Lament The Short Term

August 8, 2007 by Joe Ponzio

Berkshire Hathaway bought another 1.62 million shares of Burlington Northern Santa Fe (BNI) in the past few days, according to a recent filing with the Securities and Exchange Commission. If you recall, Buffett’s company disclosed in April that it had bought 39.03 million shares of BNI, sending the stock some 10% higher.

Months later, BNI regressed back to its low-80s price, right around where Buffett was buying. As you can imagine, he bought more.

There are few things more exciting than buying a stock and watching it run up quickly over the next few days. Then again, there are few things more gut wrenching than watching your stocks drop. That is, of course, unless you are a business owner investor.

What was Buffett thinking back in April-when he had moved some $3 billion into BNI and the stock jumped 10%? I can’t say for sure, but it was probably something like this:

Damn, I could only buy $3 billion worth. Now it’s too expensive.

Wall Street did its thing-it pushed BNI higher for a few weeks, profit takes jumped out of their stock (ignoring the business), and the price dropped back to Warren’s acceptable level. Time to buy a business again.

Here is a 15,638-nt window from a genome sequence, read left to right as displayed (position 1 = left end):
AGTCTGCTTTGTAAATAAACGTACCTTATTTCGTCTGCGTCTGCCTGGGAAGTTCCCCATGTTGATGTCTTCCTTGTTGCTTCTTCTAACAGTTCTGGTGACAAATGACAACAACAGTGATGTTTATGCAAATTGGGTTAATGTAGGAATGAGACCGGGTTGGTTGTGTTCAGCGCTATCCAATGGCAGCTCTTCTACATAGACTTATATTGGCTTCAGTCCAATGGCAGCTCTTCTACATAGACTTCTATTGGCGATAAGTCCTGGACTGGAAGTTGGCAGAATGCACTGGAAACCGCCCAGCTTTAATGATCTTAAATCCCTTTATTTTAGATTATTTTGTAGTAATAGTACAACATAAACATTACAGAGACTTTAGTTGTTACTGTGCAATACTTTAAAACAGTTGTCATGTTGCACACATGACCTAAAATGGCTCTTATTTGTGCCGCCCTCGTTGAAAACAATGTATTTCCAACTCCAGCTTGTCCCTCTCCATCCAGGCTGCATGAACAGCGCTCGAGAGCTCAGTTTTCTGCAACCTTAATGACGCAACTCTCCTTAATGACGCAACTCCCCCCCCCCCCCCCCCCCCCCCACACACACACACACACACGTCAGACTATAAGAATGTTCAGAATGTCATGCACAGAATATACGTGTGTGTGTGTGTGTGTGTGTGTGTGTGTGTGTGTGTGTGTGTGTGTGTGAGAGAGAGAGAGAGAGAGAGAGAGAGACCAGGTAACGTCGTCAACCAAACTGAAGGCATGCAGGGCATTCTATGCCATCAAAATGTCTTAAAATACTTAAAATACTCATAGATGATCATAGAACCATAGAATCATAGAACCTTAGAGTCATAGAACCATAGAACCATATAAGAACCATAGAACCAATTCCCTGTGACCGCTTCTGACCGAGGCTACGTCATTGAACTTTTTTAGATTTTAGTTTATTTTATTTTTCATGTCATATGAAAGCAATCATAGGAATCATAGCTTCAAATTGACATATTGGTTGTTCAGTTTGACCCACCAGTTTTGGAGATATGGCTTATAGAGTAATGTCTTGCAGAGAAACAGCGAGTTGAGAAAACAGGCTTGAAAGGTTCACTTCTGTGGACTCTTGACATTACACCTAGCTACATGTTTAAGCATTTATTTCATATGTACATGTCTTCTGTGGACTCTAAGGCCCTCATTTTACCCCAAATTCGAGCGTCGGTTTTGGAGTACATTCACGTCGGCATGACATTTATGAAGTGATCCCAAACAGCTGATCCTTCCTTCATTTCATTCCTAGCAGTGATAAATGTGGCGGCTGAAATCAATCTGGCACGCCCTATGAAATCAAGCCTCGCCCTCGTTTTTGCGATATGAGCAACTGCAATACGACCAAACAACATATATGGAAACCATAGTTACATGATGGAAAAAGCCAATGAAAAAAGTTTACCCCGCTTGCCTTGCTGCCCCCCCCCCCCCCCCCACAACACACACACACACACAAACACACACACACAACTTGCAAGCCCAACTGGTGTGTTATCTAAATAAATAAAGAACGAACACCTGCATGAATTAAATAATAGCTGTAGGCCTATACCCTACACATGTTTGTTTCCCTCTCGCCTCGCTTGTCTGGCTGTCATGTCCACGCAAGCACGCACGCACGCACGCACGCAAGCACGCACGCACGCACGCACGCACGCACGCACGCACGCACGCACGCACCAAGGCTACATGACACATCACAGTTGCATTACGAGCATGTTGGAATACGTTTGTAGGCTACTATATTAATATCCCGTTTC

When the prices of your businesses run up in the short-term, lament it. It usually takes anywhere from 18 months to 3 years for a low-priced business to climb back to or above its value. In the meantime, you should hope that the price drops as low as possible so that you can load up. The lower the price, the more money you’ll make.

What’s the difference between buying BNI at $80 versus $88? If Buffett thinks the business (and hence, the stock price) will be worth $200 in five years (just guessing here), the difference is 2.3% in his average annual return-or roughly $681 million on a $3 billion investment.

Which would you prefer-a quick 10% gain or $681 million? I think we know what Bufett would choose.

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